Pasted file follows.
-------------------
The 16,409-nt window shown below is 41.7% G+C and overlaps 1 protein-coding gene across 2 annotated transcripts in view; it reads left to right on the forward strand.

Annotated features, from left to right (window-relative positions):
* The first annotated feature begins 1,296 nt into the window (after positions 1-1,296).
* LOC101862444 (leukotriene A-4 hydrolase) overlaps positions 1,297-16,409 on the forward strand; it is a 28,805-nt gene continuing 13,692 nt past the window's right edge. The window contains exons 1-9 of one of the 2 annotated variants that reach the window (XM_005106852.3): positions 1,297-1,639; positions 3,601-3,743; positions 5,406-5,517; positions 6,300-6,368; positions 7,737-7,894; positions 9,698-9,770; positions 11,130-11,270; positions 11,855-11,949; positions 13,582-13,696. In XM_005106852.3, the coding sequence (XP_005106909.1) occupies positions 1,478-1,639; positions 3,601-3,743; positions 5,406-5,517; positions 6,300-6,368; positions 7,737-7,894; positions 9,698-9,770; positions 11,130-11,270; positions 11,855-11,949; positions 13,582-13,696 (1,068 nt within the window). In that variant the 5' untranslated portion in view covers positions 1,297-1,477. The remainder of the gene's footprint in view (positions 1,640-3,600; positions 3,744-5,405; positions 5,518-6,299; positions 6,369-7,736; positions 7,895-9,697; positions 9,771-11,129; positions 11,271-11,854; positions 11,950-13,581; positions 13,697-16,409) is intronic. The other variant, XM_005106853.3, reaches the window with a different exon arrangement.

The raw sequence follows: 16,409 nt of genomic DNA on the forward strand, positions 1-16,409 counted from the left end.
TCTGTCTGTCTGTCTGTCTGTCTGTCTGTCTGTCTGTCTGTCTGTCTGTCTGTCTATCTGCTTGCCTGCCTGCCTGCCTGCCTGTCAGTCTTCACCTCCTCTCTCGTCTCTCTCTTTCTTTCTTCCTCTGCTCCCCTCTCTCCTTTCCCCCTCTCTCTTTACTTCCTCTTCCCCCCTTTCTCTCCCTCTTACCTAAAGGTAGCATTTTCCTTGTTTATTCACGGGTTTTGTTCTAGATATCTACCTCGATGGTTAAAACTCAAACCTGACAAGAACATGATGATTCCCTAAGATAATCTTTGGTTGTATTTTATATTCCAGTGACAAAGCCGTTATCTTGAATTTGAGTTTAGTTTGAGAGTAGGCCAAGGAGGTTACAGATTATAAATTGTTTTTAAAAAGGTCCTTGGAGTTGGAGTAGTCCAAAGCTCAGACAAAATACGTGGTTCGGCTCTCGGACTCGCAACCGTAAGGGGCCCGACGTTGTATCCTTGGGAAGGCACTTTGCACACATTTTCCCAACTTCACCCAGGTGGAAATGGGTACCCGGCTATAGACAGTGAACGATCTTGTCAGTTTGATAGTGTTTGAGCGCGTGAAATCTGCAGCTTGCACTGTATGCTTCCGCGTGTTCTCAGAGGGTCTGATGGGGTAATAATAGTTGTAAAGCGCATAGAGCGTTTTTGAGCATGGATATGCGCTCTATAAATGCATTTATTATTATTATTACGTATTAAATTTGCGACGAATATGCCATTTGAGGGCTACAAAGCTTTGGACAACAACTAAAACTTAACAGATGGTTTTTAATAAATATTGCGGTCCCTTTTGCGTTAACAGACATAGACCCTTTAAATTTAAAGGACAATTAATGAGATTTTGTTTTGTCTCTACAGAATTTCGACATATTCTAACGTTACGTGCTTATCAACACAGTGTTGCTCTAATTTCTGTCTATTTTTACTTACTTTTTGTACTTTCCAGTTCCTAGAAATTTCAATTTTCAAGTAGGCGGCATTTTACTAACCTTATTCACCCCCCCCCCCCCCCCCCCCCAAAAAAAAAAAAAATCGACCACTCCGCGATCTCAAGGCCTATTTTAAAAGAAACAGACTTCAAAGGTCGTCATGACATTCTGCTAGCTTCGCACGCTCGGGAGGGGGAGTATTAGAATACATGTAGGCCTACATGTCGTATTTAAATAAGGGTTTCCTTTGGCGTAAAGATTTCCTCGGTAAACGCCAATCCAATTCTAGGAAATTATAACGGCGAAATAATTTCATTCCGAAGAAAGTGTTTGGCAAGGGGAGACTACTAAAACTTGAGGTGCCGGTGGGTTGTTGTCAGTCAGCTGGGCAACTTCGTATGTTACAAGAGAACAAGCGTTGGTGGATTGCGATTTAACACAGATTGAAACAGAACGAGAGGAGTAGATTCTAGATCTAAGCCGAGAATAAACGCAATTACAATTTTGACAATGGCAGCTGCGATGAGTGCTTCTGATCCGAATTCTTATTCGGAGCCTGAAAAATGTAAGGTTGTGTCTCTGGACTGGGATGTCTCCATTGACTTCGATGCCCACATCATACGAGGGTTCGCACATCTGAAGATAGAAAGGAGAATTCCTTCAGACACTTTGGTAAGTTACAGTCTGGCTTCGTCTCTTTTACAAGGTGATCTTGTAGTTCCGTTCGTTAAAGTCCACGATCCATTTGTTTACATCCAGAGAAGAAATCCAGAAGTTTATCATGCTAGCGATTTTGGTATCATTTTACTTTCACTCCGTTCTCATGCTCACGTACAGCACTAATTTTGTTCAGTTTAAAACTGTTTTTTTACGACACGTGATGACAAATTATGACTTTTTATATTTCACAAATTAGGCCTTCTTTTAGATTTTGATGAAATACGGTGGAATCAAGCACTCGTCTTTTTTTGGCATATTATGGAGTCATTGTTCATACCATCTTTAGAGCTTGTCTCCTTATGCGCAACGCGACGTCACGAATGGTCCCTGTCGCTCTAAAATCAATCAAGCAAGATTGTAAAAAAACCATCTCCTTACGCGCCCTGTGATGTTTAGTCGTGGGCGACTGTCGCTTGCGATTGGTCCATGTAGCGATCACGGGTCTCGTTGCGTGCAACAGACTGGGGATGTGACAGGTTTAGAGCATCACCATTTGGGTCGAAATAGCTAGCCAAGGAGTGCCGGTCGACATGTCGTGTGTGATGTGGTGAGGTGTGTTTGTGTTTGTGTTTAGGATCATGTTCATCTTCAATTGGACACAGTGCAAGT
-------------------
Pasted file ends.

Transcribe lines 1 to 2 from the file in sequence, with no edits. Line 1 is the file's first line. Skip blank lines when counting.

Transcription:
The 16,409-nt window shown below is 41.7% G+C and overlaps 1 protein-coding gene across 2 annotated transcripts in view; it reads left to right on the forward strand.

Annotated features, from left to right (window-relative positions):